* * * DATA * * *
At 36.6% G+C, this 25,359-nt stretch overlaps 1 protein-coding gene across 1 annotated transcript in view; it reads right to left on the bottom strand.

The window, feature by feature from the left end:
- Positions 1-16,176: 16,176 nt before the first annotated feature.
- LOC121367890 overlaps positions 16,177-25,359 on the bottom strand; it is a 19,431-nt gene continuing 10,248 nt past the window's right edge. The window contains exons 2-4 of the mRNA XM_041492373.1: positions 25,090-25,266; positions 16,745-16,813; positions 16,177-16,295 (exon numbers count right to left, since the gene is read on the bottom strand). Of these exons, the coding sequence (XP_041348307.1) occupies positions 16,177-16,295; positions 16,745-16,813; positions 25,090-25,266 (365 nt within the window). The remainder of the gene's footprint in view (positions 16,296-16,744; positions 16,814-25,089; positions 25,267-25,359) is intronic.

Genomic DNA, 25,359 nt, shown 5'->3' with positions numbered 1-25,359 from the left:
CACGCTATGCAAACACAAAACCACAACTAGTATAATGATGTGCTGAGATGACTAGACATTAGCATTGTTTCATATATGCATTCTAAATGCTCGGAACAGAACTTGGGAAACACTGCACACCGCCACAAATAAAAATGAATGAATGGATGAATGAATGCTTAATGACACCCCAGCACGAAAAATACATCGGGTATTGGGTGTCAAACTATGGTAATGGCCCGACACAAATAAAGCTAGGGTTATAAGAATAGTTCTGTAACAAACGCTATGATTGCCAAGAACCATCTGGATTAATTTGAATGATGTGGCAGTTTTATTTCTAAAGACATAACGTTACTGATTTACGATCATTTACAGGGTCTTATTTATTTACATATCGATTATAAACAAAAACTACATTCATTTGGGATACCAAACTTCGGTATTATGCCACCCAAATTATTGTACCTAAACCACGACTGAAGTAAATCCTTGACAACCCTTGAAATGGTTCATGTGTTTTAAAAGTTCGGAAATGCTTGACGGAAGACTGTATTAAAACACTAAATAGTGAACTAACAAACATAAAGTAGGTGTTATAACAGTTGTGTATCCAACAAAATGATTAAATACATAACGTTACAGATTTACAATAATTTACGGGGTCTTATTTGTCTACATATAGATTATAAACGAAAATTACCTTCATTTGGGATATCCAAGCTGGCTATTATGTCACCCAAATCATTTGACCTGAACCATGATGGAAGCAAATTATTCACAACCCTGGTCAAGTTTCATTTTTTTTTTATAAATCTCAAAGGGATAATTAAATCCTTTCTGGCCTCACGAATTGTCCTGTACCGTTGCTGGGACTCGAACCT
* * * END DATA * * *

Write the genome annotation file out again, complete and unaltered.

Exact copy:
At 36.6% G+C, this 25,359-nt stretch overlaps 1 protein-coding gene across 1 annotated transcript in view; it reads right to left on the bottom strand.

The window, feature by feature from the left end:
- Positions 1-16,176: 16,176 nt before the first annotated feature.
- LOC121367890 overlaps positions 16,177-25,359 on the bottom strand; it is a 19,431-nt gene continuing 10,248 nt past the window's right edge. The window contains exons 2-4 of the mRNA XM_041492373.1: positions 25,090-25,266; positions 16,745-16,813; positions 16,177-16,295 (exon numbers count right to left, since the gene is read on the bottom strand). Of these exons, the coding sequence (XP_041348307.1) occupies positions 16,177-16,295; positions 16,745-16,813; positions 25,090-25,266 (365 nt within the window). The remainder of the gene's footprint in view (positions 16,296-16,744; positions 16,814-25,089; positions 25,267-25,359) is intronic.

Genomic DNA, 25,359 nt, shown 5'->3' with positions numbered 1-25,359 from the left:
CACGCTATGCAAACACAAAACCACAACTAGTATAATGATGTGCTGAGATGACTAGACATTAGCATTGTTTCATATATGCATTCTAAATGCTCGGAACAGAACTTGGGAAACACTGCACACCGCCACAAATAAAAATGAATGAATGGATGAATGAATGCTTAATGACACCCCAGCACGAAAAATACATCGGGTATTGGGTGTCAAACTATGGTAATGGCCCGACACAAATAAAGCTAGGGTTATAAGAATAGTTCTGTAACAAACGCTATGATTGCCAAGAACCATCTGGATTAATTTGAATGATGTGGCAGTTTTATTTCTAAAGACATAACGTTACTGATTTACGATCATTTACAGGGTCTTATTTATTTACATATCGATTATAAACAAAAACTACATTCATTTGGGATACCAAACTTCGGTATTATGCCACCCAAATTATTGTACCTAAACCACGACTGAAGTAAATCCTTGACAACCCTTGAAATGGTTCATGTGTTTTAAAAGTTCGGAAATGCTTGACGGAAGACTGTATTAAAACACTAAATAGTGAACTAACAAACATAAAGTAGGTGTTATAACAGTTGTGTATCCAACAAAATGATTAAATACATAACGTTACAGATTTACAATAATTTACGGGGTCTTATTTGTCTACATATAGATTATAAACGAAAATTACCTTCATTTGGGATATCCAAGCTGGCTATTATGTCACCCAAATCATTTGACCTGAACCATGATGGAAGCAAATTATTCACAACCCTGGTCAAGTTTCATTTTTTTTTTATAAATCTCAAAGGGATAATTAAATCCTTTCTGGCCTCACGAATTGTCCTGTACCGTTGCTGGGACTCGAACCT